Hopi jar, Fannie Nampeyo (born 1900; died 1987), the youngest of “Old Lady” Nampeyo’s three daughters. This is the first Nampeyo family pot I bought. Although the “migration” design on this pot is a typical Nampeyo family pattern, it has direct links to a prehistoric design. An Awatovi black-on- yellow jar in the “Yellow Ware Road Exhibit” at the Arizona State Museum dates from about 1300 to 1375 and has a similar “migration” design. [Photo on file.] In the exhibit, this Awatovi pot is paired with a “migration” pot by Nampeyo and the aesthetic link noted. “The motif first appeared in the Hopi area about A.D. 1075” the label explains, “but had dropped from use by Nampeyo’s time.”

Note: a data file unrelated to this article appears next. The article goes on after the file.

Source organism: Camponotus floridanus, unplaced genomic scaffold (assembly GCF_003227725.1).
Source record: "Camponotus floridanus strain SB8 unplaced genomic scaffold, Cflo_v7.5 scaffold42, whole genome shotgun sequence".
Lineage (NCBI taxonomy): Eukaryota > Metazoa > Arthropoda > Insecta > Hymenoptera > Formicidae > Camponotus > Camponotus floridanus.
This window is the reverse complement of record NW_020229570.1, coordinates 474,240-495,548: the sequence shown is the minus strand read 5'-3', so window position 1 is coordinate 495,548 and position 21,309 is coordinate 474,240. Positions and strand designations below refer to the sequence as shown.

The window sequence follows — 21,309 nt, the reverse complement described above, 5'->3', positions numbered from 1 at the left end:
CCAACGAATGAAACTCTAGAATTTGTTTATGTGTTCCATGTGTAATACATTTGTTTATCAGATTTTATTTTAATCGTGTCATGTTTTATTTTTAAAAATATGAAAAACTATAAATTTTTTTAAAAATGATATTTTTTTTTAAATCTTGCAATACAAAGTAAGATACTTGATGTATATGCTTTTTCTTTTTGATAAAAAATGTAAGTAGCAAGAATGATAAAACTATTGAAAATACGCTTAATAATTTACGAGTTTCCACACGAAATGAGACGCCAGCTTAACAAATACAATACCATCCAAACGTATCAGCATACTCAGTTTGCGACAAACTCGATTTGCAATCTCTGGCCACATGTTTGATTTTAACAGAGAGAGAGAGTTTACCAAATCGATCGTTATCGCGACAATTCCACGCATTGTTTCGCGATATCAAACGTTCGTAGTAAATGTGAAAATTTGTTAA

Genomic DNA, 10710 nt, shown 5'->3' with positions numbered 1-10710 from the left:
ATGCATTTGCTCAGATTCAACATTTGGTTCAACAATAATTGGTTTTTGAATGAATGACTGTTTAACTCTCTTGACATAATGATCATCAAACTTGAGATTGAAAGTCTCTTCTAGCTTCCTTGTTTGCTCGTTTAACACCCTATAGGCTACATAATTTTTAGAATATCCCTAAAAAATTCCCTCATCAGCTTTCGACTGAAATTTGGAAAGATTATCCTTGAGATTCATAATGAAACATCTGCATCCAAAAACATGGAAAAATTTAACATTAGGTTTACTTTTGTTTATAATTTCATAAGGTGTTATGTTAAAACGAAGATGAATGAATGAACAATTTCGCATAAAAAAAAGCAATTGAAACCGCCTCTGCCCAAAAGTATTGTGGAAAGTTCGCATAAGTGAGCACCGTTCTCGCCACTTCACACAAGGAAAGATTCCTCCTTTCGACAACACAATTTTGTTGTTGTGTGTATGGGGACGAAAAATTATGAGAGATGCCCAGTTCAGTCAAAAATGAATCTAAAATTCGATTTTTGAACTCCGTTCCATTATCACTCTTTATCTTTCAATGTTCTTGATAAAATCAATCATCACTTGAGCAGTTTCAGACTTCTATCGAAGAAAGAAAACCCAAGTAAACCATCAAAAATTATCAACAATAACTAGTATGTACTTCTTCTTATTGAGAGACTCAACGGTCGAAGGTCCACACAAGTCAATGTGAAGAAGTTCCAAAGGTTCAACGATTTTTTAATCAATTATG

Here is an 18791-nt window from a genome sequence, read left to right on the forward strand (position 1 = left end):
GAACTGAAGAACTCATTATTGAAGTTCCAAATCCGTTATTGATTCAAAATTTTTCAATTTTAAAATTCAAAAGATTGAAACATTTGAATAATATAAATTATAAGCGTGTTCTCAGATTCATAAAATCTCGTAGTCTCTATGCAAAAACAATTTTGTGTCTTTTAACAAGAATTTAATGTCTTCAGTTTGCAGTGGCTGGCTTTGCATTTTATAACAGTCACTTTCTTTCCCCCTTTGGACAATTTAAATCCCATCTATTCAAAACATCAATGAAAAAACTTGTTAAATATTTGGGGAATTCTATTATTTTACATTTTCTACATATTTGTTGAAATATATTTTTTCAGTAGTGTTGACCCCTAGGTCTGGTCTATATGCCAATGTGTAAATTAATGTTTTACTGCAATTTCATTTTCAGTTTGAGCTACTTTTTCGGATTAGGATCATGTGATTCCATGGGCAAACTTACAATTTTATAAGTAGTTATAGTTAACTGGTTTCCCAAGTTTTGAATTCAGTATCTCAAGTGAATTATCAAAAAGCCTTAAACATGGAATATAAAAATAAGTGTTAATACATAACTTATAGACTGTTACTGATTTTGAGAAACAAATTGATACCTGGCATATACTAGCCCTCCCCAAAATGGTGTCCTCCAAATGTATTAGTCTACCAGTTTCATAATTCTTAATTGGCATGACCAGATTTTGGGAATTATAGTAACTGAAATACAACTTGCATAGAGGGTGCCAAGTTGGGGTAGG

See also, the Jeddito black-on- yellow jar catalogue #51from the University of Pennsylvania Museum, in J.J. Brody (1990:94). Since the university pot was purchased from Thomas Keam in 1901, it may be that Old Lady Nampeyo used this or a similar Jeddito piece as a direct inspiration for the design on 1981-05. Some of the black paint on 1981-05 appears to have been added after firing.
There is a lot written about Fannie Nampeyo. For an article about Fannie, see ACA Galleries (1980:16-19). See also, Kramer (1996), the Blairs (1999, especially pp. 207-219) and Peterson (1997:110-115). For a similar 1983 Fannie pot, see Adobe Gallery (1983: 4, #10).